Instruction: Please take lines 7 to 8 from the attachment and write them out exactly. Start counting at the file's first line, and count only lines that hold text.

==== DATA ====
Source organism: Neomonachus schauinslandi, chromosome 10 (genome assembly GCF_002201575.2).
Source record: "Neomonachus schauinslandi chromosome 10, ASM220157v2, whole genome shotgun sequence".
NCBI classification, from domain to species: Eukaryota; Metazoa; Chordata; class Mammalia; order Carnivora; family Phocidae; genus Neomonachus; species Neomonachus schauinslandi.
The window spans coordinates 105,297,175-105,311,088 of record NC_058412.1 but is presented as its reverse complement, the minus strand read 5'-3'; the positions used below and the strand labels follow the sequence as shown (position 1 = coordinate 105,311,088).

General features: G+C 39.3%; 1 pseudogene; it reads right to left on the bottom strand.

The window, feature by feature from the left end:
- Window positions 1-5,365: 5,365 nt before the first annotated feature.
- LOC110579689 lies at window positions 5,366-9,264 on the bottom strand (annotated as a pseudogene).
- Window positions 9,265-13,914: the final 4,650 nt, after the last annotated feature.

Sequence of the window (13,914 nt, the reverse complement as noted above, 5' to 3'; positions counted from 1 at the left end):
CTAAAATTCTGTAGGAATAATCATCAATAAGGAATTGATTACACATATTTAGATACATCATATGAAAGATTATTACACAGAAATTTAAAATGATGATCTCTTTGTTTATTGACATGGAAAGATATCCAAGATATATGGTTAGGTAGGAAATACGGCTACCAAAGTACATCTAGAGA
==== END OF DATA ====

- Window positions 1-5,365: 5,365 nt before the first annotated feature.
- LOC110579689 lies at window positions 5,366-9,264 on the bottom strand (annotated as a pseudogene).